(2d Cir. 2017).

7 In re The Hertz Corp., 2021 WL 6068390, at *3
(citing In re Energy Future Holdings Corp., 842 F.3d 247
(3d Cir. 2016)).

8 Id. at *5.

9 Id. at **5-6.

10 Id. at *7.

11 Id. at n.11.

12 In re Energy Future Holdings Corp., 842 F.3d
at 251; see also In re MPM Silicones, 874 F.3d, 787, 802
(2d Cir. 2017) (noting that a make-whole premium “was intended
to ensure that the Senior-Lien Note holders received additional
compensation to make up for the interest they would not receive if
the Notes were redeemed prior to the maturity
date.”).

13 In re Energy Future Holdings Corp., 842 F.3d
at 251, 253 n.1.

14 In re Ultra Petroleum Corp., 943 F.3d 758,
765 (5th Cir. 2019).

15 In re Ultra Petroleum Corp., 624 B.R. 178,
188-95 (Bankr. S.D. Tex. 2020).

16 In re Doctors Hosp. of Hyde Park, Inc., 508
B.R. 697, 705 (Bankr. N.D. Ill. 2014).

17 In re The Hertz Corp., 2021 WL 6068390, at
*8.

18 Id.

19 11 U.S.C. § 1124(1).

20 Id. § 502(b)(2).

21 See 11 U.S.C. §§ 1129(a)(7),
1126.

22 In re PPI Enters. (US), Inc., 324 F.3d 197,
204 (3d Cir. 2003) (holding that a creditor is unimpaired if it is
the effect of the Bankruptcy Code that modifies its rights, not the
debtor’s plan).

23 In re The Hertz Corp., 2021 WL 6068390, at
*11.

24 Id.

25 Id. at *16.

26 Id.

27 Id. at *11.

28 See, e.g., In re Dow Corning Corp.,
456 F.3d 668 (6th Cir. 2006) (&ldquldquo;When a debtor is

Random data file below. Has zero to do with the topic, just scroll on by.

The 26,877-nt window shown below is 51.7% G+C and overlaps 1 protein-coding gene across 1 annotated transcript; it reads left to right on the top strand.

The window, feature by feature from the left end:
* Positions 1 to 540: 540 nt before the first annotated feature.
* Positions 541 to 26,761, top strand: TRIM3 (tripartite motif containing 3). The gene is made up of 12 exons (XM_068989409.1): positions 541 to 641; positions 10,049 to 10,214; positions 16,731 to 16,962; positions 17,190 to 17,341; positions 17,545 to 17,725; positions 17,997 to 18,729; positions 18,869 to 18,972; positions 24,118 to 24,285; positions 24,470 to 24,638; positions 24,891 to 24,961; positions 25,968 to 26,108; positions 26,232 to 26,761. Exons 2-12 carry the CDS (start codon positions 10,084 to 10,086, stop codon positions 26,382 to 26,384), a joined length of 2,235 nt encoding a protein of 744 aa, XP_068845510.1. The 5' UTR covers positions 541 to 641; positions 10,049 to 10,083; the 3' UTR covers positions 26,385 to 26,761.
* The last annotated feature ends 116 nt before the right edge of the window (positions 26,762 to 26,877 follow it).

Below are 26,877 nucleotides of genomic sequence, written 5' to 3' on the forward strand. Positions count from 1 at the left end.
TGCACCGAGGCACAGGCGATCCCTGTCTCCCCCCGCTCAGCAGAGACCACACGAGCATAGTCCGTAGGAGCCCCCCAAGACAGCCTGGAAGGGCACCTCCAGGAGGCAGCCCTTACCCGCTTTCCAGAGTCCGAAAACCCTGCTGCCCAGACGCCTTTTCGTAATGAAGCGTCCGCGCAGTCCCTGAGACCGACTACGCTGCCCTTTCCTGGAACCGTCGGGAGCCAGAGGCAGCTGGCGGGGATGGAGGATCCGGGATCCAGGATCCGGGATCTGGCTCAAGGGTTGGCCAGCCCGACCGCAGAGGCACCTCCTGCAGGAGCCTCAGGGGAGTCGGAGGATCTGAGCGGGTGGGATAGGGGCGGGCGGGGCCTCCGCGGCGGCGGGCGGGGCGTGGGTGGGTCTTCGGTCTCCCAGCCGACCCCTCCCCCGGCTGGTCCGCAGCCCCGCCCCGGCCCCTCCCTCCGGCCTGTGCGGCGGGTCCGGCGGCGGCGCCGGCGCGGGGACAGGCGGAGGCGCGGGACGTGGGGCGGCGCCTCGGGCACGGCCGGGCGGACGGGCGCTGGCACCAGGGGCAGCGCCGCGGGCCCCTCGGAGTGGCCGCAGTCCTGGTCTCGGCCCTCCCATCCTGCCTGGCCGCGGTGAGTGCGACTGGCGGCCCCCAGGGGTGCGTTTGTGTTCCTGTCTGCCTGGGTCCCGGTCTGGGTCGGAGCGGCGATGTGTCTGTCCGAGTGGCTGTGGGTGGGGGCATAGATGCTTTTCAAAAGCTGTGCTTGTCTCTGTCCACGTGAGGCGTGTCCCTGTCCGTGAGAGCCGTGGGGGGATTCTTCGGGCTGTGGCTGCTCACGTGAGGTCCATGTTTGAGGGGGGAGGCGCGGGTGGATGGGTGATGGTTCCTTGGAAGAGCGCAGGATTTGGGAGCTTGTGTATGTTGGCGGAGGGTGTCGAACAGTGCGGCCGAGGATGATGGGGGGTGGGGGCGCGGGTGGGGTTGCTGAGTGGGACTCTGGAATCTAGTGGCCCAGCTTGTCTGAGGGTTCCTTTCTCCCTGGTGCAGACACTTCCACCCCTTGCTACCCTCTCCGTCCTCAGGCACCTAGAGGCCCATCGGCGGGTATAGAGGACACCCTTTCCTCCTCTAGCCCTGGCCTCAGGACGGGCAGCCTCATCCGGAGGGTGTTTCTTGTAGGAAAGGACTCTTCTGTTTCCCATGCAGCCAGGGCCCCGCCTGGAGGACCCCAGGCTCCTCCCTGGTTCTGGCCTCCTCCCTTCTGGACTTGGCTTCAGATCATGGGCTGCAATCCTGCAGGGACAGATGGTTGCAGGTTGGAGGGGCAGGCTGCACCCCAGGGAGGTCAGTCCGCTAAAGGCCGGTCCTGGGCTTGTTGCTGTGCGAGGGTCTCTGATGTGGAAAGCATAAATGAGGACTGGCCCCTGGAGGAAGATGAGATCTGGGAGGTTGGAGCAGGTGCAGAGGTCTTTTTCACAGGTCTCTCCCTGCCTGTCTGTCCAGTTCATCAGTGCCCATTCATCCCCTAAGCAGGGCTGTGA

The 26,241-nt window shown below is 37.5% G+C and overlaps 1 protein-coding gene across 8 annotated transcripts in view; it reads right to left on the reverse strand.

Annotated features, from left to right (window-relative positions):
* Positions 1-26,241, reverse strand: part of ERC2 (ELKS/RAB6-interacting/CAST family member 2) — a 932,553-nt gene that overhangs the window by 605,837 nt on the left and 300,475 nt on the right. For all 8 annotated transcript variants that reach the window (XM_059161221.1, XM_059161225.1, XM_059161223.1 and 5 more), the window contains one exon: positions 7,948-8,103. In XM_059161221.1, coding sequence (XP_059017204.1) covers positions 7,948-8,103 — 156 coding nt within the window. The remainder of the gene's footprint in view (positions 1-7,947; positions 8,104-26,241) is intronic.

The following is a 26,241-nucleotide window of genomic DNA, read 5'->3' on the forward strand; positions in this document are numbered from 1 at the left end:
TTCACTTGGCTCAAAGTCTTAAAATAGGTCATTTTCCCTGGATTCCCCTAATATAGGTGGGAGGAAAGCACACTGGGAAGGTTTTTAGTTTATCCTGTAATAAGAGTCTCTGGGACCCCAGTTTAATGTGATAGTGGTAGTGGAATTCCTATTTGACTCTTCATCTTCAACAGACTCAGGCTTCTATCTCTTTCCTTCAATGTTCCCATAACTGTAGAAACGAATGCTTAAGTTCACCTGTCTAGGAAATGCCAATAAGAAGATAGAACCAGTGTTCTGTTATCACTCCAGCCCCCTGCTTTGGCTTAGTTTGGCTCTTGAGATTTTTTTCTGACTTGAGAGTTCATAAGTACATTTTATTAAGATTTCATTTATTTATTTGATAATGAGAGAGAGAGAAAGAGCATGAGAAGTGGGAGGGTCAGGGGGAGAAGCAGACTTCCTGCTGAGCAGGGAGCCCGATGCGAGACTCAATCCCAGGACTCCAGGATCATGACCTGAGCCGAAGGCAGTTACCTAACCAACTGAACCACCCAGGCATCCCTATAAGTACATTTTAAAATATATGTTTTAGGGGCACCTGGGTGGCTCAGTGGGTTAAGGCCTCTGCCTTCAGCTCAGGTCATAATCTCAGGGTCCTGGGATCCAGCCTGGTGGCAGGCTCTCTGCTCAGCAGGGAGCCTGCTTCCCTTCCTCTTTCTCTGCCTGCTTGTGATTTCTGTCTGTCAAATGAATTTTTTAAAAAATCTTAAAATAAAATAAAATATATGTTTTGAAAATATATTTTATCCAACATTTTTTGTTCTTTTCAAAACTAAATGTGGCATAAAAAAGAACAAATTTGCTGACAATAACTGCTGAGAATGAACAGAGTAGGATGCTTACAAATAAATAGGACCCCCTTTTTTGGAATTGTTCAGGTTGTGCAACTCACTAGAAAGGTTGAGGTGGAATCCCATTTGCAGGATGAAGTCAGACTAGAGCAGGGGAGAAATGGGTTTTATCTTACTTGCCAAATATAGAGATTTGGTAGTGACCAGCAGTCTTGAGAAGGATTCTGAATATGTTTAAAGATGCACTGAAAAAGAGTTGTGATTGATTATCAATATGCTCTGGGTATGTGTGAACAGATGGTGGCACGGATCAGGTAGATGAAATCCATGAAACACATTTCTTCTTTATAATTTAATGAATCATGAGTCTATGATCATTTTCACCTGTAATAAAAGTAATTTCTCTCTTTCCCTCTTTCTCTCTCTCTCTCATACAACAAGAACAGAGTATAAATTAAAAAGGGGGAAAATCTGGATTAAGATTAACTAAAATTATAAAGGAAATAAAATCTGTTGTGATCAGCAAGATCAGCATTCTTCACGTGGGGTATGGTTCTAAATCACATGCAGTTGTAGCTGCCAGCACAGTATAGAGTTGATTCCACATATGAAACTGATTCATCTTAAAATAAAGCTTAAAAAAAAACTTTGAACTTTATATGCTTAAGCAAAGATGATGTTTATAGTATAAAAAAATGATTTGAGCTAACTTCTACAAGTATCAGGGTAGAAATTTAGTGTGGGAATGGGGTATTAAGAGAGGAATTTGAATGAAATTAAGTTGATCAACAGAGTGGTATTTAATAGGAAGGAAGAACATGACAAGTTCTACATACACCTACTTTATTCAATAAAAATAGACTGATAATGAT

solvent, then, the presumption is that a bankruptcy court’s
role is merely to enforce the contractual rights of the parties,
and the role that equitable principles play in the allocation of
competing interest is significantly reduced.”).

29 See, e.g., In re Cuker Interactive,
622 B.R. 67, 71 (Bankr. S.D. Cal. 2020) (“[A]ssuming the
Creditors are unsecured, they must receive postpetition interest at
the Federal Judgment Rate to be unimpaired by the Plan.”);
In re PG&E, 610 B.R. 308, 312-313 (Bankr. N.D. Cal.
2019) (holding that unimpaired unsecured creditors are only
entitled to receive post-petition interest at the federal judgment
rate).

30 In re The Hertz Corp., 2021 WL 6068390, at
**11-13.

31 Id. at *14 (distinguishing Dow
Corning
, 456 F.3d at 678-80 because its ruling was premised on
section 1129(b), which considers the rights of impaired creditors,
not unimpaired creditors, in a solvent chapter 11 debtor
case).

32 See 11 U.S.C. § 726(a)(5) (providing
payment of post-petition interest at “the legal rate” to
creditors, before any distribution to the debtor (or equity), in
the event there are funds left after paying all other claims in a
chapter 7 liquidation case); id. § 1129(a)(7)
(providing that with respect to each impaired class of claims or
interests, each holder of such claim has either accepted the plan
or will receive at least what it would have received in a
liquidating chapter 7 case).

33 In re The Hertz Corp., 2021 WL 6068390, at
*17.

34 Id. at *16.

35 See In re Ultra Petroleum Corp., 624 B.R.
178, 196 (Bankr. S.D. Tex. 2020).

36 In re The Hertz Corp., 2021 WL 6068390, at
*15.

37 Id.

38 In re PG&E Corp., 610 B.R. 308 (Bank.
N.D. Cal. 2019).